A media article today (9 October 2020) incorrectly asserted that NAB did not maintain records of suspicions about the nature of potentially sinister transactions to AUSTRAC until the middle of 2019.
NAB Suspicious Matter Reports (SMRs) are submitted to AUSTRAC include details of the suspected crime type, as required by law. It would be wrong to suggest otherwise.
We confirm that in July 2019 NAB modernised its internal systems to automate data extraction on cumulative SMR reports. On this basis, analysis of a subset of SMR data was provided to the House of Representatives Standing Committee on Economics in January 2020.
NAB takes its financial crime obligations seriously. We recognise the important role we play in monitoring and reporting suspicious activity in keeping Australia’s financial system safe.
NAB Group CEO, Ross McEwan told a House of Representatives Standing Committee on Economics (11 September 2020) that NAB has approximately 1000 people working to pick up on payments going in and out of the system and identifying suspicious transactions.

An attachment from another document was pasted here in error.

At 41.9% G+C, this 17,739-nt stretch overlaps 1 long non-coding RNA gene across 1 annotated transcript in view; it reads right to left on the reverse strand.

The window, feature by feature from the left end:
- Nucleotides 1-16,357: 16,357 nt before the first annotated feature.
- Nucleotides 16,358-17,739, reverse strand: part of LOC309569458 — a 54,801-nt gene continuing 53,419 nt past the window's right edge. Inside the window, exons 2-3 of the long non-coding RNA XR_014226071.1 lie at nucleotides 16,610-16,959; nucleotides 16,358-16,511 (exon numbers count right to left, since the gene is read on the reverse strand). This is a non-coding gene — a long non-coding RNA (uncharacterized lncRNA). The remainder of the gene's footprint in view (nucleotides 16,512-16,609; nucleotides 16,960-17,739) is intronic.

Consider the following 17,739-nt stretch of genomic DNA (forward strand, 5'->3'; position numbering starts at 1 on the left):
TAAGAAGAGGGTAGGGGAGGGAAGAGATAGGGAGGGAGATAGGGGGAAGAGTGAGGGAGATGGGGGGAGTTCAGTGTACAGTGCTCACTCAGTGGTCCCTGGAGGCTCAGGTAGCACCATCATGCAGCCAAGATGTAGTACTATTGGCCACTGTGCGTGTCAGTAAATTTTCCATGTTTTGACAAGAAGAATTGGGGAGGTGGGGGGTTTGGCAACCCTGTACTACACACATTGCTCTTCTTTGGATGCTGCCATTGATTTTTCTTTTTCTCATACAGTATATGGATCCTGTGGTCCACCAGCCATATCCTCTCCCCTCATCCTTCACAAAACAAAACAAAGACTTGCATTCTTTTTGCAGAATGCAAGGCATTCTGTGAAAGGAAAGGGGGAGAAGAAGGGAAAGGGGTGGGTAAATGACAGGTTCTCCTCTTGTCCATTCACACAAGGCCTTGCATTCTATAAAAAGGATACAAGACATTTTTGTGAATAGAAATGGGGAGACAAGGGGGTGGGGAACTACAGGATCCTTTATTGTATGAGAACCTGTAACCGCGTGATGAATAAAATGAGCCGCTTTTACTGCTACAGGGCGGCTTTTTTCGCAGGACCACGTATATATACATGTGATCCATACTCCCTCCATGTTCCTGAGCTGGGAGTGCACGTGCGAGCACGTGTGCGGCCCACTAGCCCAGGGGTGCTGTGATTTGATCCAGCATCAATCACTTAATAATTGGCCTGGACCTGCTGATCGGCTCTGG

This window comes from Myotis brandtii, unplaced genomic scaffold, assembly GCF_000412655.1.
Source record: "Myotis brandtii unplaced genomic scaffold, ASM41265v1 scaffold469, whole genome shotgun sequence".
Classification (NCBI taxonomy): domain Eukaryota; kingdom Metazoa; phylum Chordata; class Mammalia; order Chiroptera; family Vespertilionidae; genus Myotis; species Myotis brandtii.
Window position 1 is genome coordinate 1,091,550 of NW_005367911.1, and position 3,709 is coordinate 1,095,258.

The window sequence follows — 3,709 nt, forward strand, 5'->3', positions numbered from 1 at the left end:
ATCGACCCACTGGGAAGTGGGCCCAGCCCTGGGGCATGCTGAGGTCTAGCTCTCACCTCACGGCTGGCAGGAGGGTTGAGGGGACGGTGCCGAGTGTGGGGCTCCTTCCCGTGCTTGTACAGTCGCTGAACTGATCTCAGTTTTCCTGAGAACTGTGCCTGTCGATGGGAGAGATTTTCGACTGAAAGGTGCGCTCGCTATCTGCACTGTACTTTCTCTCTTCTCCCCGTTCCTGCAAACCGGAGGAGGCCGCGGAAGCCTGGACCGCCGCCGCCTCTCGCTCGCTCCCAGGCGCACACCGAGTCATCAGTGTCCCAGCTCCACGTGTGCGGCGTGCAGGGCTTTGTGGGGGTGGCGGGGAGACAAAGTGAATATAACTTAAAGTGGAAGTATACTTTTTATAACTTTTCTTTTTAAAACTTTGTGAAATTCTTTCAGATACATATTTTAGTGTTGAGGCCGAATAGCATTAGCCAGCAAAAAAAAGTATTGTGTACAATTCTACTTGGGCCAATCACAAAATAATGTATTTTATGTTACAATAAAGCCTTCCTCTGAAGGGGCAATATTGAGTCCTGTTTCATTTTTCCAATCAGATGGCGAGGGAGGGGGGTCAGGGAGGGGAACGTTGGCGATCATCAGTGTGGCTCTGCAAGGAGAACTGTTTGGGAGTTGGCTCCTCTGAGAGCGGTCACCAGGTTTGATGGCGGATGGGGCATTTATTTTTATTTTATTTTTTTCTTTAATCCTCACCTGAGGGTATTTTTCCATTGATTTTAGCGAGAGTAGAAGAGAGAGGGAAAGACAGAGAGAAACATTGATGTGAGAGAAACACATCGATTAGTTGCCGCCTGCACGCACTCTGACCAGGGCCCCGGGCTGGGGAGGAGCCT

“We’ve been doing work on making sure we know in detail who our customers are and what activities they’re involved in so that we can start detecting. We still have a lot to do. We’ve made very good progress, in my mind, but we still have a lot to do, and we need to be very open with the committee on that. But we have a program that we’ve shared with AUSTRAC. We’ve taken them through all the milestones we believe we’ll achieve. It comes through a committee on this every month. It comes up to the board at the board meetings, and we do report regularly through into AUSTRAC on progress.
“This is to me a vital issue of keeping Australia safe and stopping parties that shouldn’t be operating in the Australian marketplace operating here. So we don’t see this as just ‘we need to do this to stay out of trouble’. We need to make Australia safe, and that’s the basis we’ve gone into it on as well. But there is lots of work still to do,” said Mr McEwan.